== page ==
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Anger management and regression in teenage boys

Need some assistance with completing this scenario. You have been working with a 16 yr. old male who has been identified as a juvenile delinquent and placed into an alternate high school. He has been working with you for six months and has completed all of the modules of the anger management program that you teach. You have noticed, however, that in the last two weeks that he has gotten into trouble in his classes (e.g., provoking other students to fight with him). You have discussed this with him, his parents (who are divorced and live two states apart), and his teachers to determine the problem. No one understands his regression since nothing significant in his life has changed. Even he does not understand why he is feeling so angry. He says that he wants to stop getting into trouble and that he remembers everything that he learned in the anger management classes.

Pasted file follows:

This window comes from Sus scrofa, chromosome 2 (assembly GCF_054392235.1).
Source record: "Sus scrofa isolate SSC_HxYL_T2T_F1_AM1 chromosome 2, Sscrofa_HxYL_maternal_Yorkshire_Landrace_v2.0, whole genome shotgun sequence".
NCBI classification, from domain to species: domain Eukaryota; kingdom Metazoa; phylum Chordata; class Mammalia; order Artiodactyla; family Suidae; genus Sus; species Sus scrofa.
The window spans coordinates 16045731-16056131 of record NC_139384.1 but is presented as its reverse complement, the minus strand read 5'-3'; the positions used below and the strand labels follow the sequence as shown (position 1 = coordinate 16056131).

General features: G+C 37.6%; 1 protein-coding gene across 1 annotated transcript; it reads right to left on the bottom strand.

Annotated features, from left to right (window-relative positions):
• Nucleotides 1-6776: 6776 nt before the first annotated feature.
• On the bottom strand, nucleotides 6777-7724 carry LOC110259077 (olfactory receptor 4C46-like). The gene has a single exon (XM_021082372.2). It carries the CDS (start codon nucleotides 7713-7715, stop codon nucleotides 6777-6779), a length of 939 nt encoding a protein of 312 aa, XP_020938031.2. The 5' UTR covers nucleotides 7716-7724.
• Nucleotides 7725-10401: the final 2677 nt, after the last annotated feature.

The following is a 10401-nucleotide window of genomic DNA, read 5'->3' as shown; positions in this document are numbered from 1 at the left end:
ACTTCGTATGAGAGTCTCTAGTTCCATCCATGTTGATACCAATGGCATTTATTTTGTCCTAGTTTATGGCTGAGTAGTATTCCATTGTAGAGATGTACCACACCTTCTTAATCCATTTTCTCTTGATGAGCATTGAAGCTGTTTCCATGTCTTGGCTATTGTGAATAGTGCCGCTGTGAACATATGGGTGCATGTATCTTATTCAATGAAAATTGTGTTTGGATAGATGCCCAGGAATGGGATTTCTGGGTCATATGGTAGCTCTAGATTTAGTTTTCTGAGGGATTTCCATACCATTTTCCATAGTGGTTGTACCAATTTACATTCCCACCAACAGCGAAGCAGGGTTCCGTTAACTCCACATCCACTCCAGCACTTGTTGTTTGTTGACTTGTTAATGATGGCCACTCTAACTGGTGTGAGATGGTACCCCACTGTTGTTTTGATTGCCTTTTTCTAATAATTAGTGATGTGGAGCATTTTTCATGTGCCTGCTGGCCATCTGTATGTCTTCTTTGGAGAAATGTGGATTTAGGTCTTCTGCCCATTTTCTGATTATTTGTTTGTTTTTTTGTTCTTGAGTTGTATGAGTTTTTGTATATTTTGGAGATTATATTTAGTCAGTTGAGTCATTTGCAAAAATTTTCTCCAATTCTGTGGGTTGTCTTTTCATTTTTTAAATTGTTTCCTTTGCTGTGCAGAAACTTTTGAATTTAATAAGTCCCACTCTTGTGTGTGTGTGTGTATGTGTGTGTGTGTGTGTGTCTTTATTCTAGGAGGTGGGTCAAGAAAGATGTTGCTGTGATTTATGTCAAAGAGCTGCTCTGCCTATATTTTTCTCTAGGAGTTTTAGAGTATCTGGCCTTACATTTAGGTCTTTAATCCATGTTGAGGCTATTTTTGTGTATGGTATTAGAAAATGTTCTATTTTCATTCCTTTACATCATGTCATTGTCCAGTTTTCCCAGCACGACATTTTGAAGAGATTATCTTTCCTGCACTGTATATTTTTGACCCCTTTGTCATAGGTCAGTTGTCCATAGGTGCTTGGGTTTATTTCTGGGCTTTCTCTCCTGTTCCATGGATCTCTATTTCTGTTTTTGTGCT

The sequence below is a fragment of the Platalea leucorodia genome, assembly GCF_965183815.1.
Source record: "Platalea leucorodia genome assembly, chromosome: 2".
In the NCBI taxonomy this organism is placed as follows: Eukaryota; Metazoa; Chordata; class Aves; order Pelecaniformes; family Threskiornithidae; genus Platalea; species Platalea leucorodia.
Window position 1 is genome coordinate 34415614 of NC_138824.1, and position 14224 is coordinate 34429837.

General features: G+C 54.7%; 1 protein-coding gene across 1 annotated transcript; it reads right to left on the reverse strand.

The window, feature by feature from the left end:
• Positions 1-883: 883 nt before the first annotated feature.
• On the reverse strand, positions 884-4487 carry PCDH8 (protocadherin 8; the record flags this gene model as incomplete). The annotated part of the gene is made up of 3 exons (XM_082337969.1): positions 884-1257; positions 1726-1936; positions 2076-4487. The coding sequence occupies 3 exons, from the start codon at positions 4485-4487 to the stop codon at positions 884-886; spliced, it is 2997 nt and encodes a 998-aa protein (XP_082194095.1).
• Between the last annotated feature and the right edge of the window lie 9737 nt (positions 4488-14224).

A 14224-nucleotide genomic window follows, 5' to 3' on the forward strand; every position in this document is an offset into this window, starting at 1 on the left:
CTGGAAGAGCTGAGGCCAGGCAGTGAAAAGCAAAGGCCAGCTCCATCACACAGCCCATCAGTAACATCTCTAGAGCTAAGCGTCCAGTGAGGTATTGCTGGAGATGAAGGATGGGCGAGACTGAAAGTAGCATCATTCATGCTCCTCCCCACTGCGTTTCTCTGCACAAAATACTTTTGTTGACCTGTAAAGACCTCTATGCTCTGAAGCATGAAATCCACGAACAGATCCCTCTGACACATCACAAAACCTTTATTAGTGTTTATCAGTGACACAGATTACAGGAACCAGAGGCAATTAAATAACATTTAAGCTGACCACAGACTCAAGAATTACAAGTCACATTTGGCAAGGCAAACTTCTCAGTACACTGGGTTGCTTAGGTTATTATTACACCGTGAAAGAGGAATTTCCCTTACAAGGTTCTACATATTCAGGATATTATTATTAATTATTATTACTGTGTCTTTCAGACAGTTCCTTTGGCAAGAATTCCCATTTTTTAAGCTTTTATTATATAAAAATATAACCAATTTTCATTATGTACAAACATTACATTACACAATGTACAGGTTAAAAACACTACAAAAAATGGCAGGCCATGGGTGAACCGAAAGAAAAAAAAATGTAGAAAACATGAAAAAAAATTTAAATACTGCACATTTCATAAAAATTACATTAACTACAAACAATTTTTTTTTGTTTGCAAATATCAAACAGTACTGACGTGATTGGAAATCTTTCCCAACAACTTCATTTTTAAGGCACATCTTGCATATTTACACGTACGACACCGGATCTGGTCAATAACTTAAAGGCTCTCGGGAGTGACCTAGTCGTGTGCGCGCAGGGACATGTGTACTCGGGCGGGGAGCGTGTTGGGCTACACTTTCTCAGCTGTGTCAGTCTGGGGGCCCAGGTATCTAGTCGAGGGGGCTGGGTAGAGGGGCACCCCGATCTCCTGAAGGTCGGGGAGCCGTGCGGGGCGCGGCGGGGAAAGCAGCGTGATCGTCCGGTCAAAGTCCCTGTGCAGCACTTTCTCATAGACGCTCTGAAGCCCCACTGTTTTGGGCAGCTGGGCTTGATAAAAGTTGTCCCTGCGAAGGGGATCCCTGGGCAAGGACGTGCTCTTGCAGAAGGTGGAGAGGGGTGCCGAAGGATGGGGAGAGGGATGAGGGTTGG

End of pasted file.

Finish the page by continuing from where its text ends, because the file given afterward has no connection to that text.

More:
What are some reasons why his behavior might be regressing?
Is he ready to leave anger management counseling? Why or why not?
Suggest some strategies that you can use to help the client.

Solution Preview

There are a few reasons why this young man might be regressing. First of all, I am not sure from the vignette, but has he had a physical lately? Any time an individual experiences an increase in their negative behavior, it is a good idea to rule out any organic problems. For example, depressed adolescents (especially males) tend to express their depressive symptoms via angry outbursts. If you were to ask this client if he was feeling depressed, he might honestly say no, since most adolescents do not understand the signs of depression as it manifests differently for them than it would for an adult. Also, depressed males tend to act out aggressively whereas depressed females express depressive symptoms differently. Has this young man had a recent physical? If not, I would encourage him to see his physician to rule out a depressive episode. That is an important first step. Also, does he have a safe outlet for his aggression? 16-year-old boys are right in the middle of puberty, when testosterone levels are at their highest. He needs a safe outlet for all of his extra energy and aggression. Is ...

Solution Summary

This solution includes detailed information on how anger is expressed in teenage boys, and how they might regress after successfully completing anger management counseling.